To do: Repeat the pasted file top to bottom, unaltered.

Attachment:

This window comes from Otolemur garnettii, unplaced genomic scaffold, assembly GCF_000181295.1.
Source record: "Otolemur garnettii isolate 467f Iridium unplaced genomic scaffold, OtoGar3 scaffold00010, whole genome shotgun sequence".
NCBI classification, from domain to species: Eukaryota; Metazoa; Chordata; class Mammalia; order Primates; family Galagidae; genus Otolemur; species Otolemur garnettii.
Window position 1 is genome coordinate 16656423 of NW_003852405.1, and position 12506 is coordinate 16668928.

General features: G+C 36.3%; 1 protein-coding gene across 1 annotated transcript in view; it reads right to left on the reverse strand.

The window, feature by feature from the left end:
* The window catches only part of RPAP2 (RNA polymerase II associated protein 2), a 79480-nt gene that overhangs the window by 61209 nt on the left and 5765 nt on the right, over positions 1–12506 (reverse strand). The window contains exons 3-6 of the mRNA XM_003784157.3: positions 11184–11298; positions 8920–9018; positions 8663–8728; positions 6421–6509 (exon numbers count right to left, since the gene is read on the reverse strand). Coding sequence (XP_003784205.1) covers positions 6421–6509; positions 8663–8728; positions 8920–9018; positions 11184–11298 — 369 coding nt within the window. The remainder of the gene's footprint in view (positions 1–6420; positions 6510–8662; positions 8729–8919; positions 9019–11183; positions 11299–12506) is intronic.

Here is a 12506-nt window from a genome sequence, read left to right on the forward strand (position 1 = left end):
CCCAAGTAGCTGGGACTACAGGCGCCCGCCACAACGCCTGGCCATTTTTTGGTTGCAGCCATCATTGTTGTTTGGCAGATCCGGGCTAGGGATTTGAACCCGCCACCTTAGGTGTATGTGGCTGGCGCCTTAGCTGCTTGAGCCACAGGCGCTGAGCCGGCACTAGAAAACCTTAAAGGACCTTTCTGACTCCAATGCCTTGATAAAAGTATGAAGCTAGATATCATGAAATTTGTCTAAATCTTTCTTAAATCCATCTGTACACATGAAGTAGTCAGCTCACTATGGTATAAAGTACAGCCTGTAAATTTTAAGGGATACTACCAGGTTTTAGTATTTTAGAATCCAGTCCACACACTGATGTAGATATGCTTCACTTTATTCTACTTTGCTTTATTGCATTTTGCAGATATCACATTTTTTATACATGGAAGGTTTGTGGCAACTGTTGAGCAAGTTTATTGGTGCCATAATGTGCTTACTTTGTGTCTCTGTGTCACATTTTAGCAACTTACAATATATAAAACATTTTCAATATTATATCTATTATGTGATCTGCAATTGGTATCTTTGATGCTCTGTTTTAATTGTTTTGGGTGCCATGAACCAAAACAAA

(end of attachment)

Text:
This window comes from Otolemur garnettii, unplaced genomic scaffold, assembly GCF_000181295.1.
Source record: "Otolemur garnettii isolate 467f Iridium unplaced genomic scaffold, OtoGar3 scaffold00010, whole genome shotgun sequence".
NCBI classification, from domain to species: Eukaryota; Metazoa; Chordata; class Mammalia; order Primates; family Galagidae; genus Otolemur; species Otolemur garnettii.
Window position 1 is genome coordinate 16656423 of NW_003852405.1, and position 12506 is coordinate 16668928.

General features: G+C 36.3%; 1 protein-coding gene across 1 annotated transcript in view; it reads right to left on the reverse strand.

The window, feature by feature from the left end:
* The window catches only part of RPAP2 (RNA polymerase II associated protein 2), a 79480-nt gene that overhangs the window by 61209 nt on the left and 5765 nt on the right, over positions 1–12506 (reverse strand). The window contains exons 3-6 of the mRNA XM_003784157.3: positions 11184–11298; positions 8920–9018; positions 8663–8728; positions 6421–6509 (exon numbers count right to left, since the gene is read on the reverse strand). Coding sequence (XP_003784205.1) covers positions 6421–6509; positions 8663–8728; positions 8920–9018; positions 11184–11298 — 369 coding nt within the window. The remainder of the gene's footprint in view (positions 1–6420; positions 6510–8662; positions 8729–8919; positions 9019–11183; positions 11299–12506) is intronic.

Here is a 12506-nt window from a genome sequence, read left to right on the forward strand (position 1 = left end):
CCCAAGTAGCTGGGACTACAGGCGCCCGCCACAACGCCTGGCCATTTTTTGGTTGCAGCCATCATTGTTGTTTGGCAGATCCGGGCTAGGGATTTGAACCCGCCACCTTAGGTGTATGTGGCTGGCGCCTTAGCTGCTTGAGCCACAGGCGCTGAGCCGGCACTAGAAAACCTTAAAGGACCTTTCTGACTCCAATGCCTTGATAAAAGTATGAAGCTAGATATCATGAAATTTGTCTAAATCTTTCTTAAATCCATCTGTACACATGAAGTAGTCAGCTCACTATGGTATAAAGTACAGCCTGTAAATTTTAAGGGATACTACCAGGTTTTAGTATTTTAGAATCCAGTCCACACACTGATGTAGATATGCTTCACTTTATTCTACTTTGCTTTATTGCATTTTGCAGATATCACATTTTTTATACATGGAAGGTTTGTGGCAACTGTTGAGCAAGTTTATTGGTGCCATAATGTGCTTACTTTGTGTCTCTGTGTCACATTTTAGCAACTTACAATATATAAAACATTTTCAATATTATATCTATTATGTGATCTGCAATTGGTATCTTTGATGCTCTGTTTTAATTGTTTTGGGTGCCATGAACCAAAACAAA